The MST behavior changed a bit. First of all, we jumped from blocking straight to the forwarding state. In the previous scenarios, between those two, we had also a learning state, which is not present here. The second change is lack of TC log messages. We can assume, that TC BPDU wasn’t sent. Let’s check the MAC address table of VLAN 100.

It’s almost complete. One entry disappeared, but remember the previous scenario? Entries from flapped interfaces are always cleared!

Scenario 4

For the last scenario, let’s take a look at the interface G0/1 of the ACC-2 switch. There is Host-3 connected to it. It’s connected as access with VLAN 100. Here’s the configuration.

interface GigabitEthernet0/1
 description to_Host-3
 switchport access vlan 100
 switchport mode access
 negotiation auto
end

Let’s now simulate the link flap here. We will see the environment behavior when a normal host flaps.

ACC-2(config)#int g0/1
ACC-2(config-if)#shutdown
ACC-2(config-if)#no shutdown

I’ve enabled debug also on the ACC-2 switch, let’s take a look at the debug trace.

*Apr 21 11:05:54.548: MST[1]: Gi0/1 state change forwarding -> disabled
*Apr 21 11:05:54.548: MST[0]: Gi0/1 state change forwarding -> disabled
*Apr 21 11:05:56.523: %LINK-5-CHANGED: Interface GigabitEthernet0/1, changed state to administratively down
*Apr 21 11:05:57.523: %LINEPROTO-5-UPDOWN: Line protocol on Interface GigabitEthernet0/1, changed state to down
*Apr 21 11:05:58.281: MST[0]: Gi0/1 state change disabled -> blocking
*Apr 21 11:05:58.282: MST[1]: Gi0/1 state change disabled -> blocking
*Apr 21 11:06:00.133: %LINK-3-UPDOWN: Interface GigabitEthernet0/1, changed state to up
*Apr 21 11:06:01.133: %LINEPROTO-5-UPDOWN: Line protocol on Interface GigabitEthernet0/1, changed state to up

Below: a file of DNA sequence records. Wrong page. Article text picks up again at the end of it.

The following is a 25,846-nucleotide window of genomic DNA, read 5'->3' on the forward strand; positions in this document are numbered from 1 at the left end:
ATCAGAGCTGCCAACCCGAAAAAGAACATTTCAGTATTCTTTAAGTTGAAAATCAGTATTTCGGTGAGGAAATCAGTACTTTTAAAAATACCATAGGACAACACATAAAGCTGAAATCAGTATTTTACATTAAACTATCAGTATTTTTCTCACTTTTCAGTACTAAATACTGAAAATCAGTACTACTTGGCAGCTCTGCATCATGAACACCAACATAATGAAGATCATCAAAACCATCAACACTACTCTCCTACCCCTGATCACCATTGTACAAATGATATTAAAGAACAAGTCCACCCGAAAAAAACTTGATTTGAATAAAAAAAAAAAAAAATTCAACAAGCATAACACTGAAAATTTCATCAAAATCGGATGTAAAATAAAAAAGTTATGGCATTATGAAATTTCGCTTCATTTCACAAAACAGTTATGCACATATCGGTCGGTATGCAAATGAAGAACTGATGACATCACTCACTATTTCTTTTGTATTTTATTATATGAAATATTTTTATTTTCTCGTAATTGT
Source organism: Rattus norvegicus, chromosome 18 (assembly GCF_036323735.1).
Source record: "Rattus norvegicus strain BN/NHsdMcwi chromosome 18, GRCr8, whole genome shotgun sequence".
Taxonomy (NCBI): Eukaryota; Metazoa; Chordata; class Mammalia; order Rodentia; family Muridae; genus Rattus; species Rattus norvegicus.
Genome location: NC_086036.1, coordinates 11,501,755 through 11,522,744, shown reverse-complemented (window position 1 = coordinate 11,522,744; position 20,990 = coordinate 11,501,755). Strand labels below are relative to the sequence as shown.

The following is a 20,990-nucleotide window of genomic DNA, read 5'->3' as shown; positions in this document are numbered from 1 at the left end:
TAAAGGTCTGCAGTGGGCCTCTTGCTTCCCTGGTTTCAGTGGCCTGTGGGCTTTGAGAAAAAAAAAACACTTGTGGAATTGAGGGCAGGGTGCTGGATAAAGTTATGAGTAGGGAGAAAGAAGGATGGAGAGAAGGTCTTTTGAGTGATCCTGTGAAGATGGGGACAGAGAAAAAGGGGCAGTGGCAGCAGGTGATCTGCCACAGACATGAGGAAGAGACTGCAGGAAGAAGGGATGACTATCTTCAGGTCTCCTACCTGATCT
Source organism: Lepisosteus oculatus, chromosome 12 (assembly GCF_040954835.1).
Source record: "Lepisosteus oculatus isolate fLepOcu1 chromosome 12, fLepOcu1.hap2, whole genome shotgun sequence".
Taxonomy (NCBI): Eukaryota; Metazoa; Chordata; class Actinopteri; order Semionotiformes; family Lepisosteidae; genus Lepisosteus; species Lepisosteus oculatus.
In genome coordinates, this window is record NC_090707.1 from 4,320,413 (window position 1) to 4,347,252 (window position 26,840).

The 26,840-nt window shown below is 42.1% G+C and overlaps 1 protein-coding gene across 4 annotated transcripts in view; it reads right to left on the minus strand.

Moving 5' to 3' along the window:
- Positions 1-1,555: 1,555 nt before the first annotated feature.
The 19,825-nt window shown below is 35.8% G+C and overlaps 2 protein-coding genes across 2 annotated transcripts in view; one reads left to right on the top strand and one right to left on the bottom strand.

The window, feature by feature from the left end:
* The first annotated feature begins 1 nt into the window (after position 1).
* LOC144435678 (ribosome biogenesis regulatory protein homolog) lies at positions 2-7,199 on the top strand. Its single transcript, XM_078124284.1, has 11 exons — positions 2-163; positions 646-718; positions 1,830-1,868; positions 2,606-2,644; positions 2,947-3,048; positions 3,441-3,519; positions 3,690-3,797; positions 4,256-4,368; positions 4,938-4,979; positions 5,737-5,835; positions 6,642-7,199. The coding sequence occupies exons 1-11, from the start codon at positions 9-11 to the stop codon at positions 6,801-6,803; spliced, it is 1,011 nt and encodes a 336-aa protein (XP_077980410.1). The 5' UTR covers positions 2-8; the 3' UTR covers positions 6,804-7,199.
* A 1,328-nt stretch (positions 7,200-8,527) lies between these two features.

*Apr 21 11:06:13.282: MST[0]: Gi0/1 state change blocking -> learning
*Apr 21 11:06:13.282: MST[1]: Gi0/1 state change blocking -> learning
*Apr 21 11:06:28.282: MST[0]: Gi0/1 state change learning -> forwarding
*Apr 21 11:06:28.282: MST[1]: Gi0/1 state change learning -> forwarding
*Apr 21 11:06:28.284: STP[0]: Generating TC trap for port GigabitEthernet0/1
*Apr 21 11:06:28.284: STP[1]: Generating TC trap for port GigabitEthernet0/1

The situation is probably clear for you (I hope so!). Besides MST state change, the TC was also generated. I’ve highlighted logs stating this.

You can suppress the generation of the TC BPDU by configuring portfast, but this time, since it’s an access port, the command would be different than before.

ACC-2(config-if)#spanning-tree portfast edge

TCN impact on the network

You might ask “Why do we even care for the generation of TC during link flaps? It’s a normal STP mechanism“. I agree, but it can also impact your network in a significant way.

Imagine, that you have a large network, that consists of dozens of L2 switches and hundreds of host devices connected to them. In such a case, a single link flap will erase a part/whole(depends on configuration and particular device) MAC address table on each switch. Without entries in the table, switches treat unicast traffic as unknown unicast (since they don’t know where the destination is) and are flooding frames through the entire broadcast domain. And this can make a mess in our environment. Let’s assume, that you’ve 1 Gb/s links to host devices, and just a couple of them are downloading something from the internet with the full link capacity. When the topology change occurs, those packets would be flooded through the entire broadcast domain, causing link congestion till the switches fill their MAC address tables. It won’t be long, but a lot of devices could experience packet loss during this time. The bigger broadcast domains, and more devices you have, the more impact it will have on the network.

Summary

I hope that this article somehow drew your attention to the potential impact that TC BPDU has on the network. Keep in mind, that the presented scenarios only covered one VLAN. The behavior may vary depending on the configuration of MST instances and VLANs on particular links.

Share

Leave a Reply

Your email address will not be published.